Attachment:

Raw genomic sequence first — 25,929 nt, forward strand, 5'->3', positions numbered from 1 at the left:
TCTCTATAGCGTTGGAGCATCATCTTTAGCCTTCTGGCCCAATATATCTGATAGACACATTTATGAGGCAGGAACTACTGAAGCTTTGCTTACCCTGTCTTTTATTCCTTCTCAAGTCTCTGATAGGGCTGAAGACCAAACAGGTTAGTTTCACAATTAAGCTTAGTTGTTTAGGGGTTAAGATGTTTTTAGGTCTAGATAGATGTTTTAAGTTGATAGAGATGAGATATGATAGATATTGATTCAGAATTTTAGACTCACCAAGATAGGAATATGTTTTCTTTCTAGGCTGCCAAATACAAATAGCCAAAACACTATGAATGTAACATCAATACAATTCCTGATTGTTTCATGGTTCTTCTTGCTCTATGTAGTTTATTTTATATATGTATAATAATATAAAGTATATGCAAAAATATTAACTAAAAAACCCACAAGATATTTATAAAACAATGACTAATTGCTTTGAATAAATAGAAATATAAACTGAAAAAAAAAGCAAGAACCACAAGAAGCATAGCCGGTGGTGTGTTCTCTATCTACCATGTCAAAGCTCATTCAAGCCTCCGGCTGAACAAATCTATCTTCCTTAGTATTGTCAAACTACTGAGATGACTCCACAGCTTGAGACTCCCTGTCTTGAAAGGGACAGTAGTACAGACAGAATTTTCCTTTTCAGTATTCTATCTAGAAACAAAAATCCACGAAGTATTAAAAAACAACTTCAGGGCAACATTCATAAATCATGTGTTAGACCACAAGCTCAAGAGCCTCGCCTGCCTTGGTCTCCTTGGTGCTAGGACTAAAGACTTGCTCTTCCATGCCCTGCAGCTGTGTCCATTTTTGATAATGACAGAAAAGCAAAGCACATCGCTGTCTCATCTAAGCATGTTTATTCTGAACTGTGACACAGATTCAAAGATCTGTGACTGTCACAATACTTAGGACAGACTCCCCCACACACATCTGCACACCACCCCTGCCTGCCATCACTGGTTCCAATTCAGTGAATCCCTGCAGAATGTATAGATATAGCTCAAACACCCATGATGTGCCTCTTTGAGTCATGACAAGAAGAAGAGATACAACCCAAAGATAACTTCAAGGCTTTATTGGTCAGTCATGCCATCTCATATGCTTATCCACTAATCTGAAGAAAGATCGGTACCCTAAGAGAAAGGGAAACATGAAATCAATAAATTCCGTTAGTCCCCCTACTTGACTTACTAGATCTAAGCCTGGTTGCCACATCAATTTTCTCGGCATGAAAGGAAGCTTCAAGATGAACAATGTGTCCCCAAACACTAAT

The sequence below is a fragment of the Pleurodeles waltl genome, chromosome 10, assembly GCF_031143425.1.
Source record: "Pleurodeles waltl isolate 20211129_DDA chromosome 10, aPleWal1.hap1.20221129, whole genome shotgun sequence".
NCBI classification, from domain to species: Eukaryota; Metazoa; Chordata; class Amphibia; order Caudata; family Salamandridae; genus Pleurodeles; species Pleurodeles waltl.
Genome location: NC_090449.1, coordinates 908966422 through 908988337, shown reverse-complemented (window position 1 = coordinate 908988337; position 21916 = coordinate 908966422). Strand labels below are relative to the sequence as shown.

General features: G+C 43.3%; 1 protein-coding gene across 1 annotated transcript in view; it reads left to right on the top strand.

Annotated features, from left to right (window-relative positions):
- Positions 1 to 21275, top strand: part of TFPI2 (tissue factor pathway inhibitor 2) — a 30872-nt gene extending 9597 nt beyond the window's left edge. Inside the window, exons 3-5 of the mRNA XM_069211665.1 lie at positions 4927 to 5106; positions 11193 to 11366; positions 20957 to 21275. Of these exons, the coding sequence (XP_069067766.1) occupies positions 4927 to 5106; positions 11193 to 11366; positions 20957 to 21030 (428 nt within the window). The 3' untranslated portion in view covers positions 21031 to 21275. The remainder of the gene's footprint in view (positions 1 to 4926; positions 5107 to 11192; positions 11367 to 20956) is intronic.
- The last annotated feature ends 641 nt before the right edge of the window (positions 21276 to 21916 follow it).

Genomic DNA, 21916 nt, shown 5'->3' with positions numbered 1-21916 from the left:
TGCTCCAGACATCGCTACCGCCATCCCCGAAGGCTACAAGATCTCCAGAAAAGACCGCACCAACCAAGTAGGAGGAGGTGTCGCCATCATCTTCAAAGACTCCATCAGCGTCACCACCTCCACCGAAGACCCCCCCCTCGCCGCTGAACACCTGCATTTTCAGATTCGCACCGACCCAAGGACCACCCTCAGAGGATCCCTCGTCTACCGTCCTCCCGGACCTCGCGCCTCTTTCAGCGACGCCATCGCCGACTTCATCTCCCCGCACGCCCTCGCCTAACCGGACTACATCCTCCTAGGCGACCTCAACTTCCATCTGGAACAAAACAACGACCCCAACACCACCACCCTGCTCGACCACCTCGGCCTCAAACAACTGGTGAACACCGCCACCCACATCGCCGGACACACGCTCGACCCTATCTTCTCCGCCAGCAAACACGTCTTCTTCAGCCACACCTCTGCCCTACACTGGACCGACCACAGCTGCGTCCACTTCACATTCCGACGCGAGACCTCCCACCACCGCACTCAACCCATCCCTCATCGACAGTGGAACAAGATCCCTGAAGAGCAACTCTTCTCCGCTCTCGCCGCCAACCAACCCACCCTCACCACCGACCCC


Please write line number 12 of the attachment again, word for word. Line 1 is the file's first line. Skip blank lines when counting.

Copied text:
TGCTCCAGACATCGCTACCGCCATCCCCGAAGGCTACAAGATCTCCAGAAAAGACCGCACCAACCAAGTAGGAGGAGGTGTCGCCATCATCTTCAAAGACTCCATCAGCGTCACCACCTCCACCGAAGACCCCCCCCTCGCCGCTGAACACCTGCATTTTCAGATTCGCACCGACCCAAGGACCACCCTCAGAGGATCCCTCGTCTACCGTCCTCCCGGACCTCGCGCCTCTTTCAGCGACGCCATCGCCGACTTCATCTCCCCGCACGCCCTCGCCTAACCGGACTACATCCTCCTAGGCGACCTCAACTTCCATCTGGAACAAAACAACGACCCCAACACCACCACCCTGCTCGACCACCTCGGCCTCAAACAACTGGTGAACACCGCCACCCACATCGCCGGACACACGCTCGACCCTATCTTCTCCGCCAGCAAACACGTCTTCTTCAGCCACACCTCTGCCCTACACTGGACCGACCACAGCTGCGTCCACTTCACATTCCGACGCGAGACCTCCCACCACCGCACTCAACCCATCCCTCATCGACAGTGGAACAAGATCCCTGAAGAGCAACTCTTCTCCGCTCTCGCCGCCAACCAACCCACCCTCACCACCGACCCC